Some casino games have survived centuries and still remain quite popular. Blackjack and roulette are two great examples of this fact.
Other games, however, don’t survive the test of time. For one or more reasons, they fall out of favor with the gambling community and eventually disappear from casinos.
Faro is a once-famous card game that used to be quite popular in the American and European game scene. But today, it has completely vanished from casinos.
Why is Faro now long forgotten? I’m going to discuss the basics of this game along with its rise and fall in the gaming industry.
Basics of Faro
Faro is played with a standard 52-card deck and additional cards that represent the game’s layout. The layout features 13 cards of the same suit (two through ace).
The dealer might layout two through ace of spades. The card values or ranks are important here, not the actual suit, similar to real money blackjack.
Your goal is to bet on the winning card rank. If you put chips on five, for example, then you need the dealer to draw a five to win. You’re allowed to wager on multiple cards in each round if desired. For instance, you might place chips on three, seven, and king.
Each round begins with the dealer placing the 52-card deck into a dealing box. The dealing box is supposed to ensure that the deck is properly mixed in between rounds.
The first card out of the box is called the “soda,” and it gets burned. Next, the dealer draws two more cards—the banker and player cards.
Bettors who laid chips on the banker card automatically lose. Gamblers who laid chips on the player card automatically win a 1:1 payout.
Players can also make a high card wager. Assuming the player’s card is higher than the banker’s card, they win. Bets that push remain on the board. Players can either leave the chips where they stand, put them on another card, or remove them from the board altogether.
Early Beginnings of Faro
Faro is based on an old French card game called Pharaon (French for “Pharaoh”). Invented in Southwest France during the reign of Louis XIV, Pharaon became extremely popular after Basset (another card game) was banned in 1691.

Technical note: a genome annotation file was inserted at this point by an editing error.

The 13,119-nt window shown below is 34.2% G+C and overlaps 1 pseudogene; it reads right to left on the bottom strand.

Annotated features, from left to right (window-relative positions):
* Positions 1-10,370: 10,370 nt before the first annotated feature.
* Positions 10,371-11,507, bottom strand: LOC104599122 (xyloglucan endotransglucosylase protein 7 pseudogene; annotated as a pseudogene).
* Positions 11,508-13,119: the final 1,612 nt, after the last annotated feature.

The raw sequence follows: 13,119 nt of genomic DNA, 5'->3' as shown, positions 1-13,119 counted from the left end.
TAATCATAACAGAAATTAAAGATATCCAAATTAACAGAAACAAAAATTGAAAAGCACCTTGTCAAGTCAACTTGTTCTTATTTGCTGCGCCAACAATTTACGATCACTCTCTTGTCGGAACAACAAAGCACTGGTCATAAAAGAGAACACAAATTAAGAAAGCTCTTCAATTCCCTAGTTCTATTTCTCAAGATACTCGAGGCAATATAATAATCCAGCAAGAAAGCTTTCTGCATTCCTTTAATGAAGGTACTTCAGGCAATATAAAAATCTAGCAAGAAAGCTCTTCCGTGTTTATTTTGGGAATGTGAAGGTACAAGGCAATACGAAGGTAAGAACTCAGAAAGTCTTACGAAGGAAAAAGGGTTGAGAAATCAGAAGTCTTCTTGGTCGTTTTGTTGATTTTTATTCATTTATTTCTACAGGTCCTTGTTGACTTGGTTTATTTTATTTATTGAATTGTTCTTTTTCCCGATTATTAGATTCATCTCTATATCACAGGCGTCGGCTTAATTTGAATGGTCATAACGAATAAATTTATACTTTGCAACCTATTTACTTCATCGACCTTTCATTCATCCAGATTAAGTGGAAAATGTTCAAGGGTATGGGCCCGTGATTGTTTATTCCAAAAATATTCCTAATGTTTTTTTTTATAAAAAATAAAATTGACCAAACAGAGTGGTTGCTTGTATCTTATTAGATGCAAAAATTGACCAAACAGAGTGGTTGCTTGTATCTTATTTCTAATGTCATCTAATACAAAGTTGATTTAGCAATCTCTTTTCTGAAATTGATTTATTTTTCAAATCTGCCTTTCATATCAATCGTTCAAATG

With Basset no longer an option, more gamblers rushed to play Pharaon. The latter became quite popular throughout France and beyond as a result.
Pharaon, however, would eventually join Basset in being banned, too. Nevertheless, underground gambling houses continued offering both Pharaon and Basset.
The English quickly adopted Pharaon as well and shortened the name to Pharo. In a 1752 letter addressed to Parliament member George Selwyn, writer Gilly Williams mentioned how many English gamblers felt that Pharo was the best gambling game in the country.
The American Faro Boom of the 1800s
This card game didn’t stay confined to Europe for long. It eventually made its way to the United States in the 19th century.
Americans began referring to the game as Faro. The first players likely misinterpreted the spelling of the English version called “Pharo.”
Much like it had become a hit in England and France, Faro quickly caught fire in the US as well. It was available everywhere from Old West towns to Washington DC.
The latter actually featured Faro in over 150 gambling houses in the mid-1800s. Research at the time showed that this game was by far the most popular among gamblers.
Some Americans began calling the game “bucking the tiger.” This name refers to the common mid-19th century card-backs, which featured a Bengal tiger.
Faro was so dominant throughout the US that popular city gambling districts became known as “tiger town.” Although these same districts offered other games, Faro was so popular that it always took center stage at the time. Many gambling houses would even hang a tiger picture outside to let players know that Faro was available.
Why Did Faro Boom?
This game was far from the only option available at mid-1800s gaming establishments. Baccarat, blackjack, roulette, and street craps were also fairly popular back then.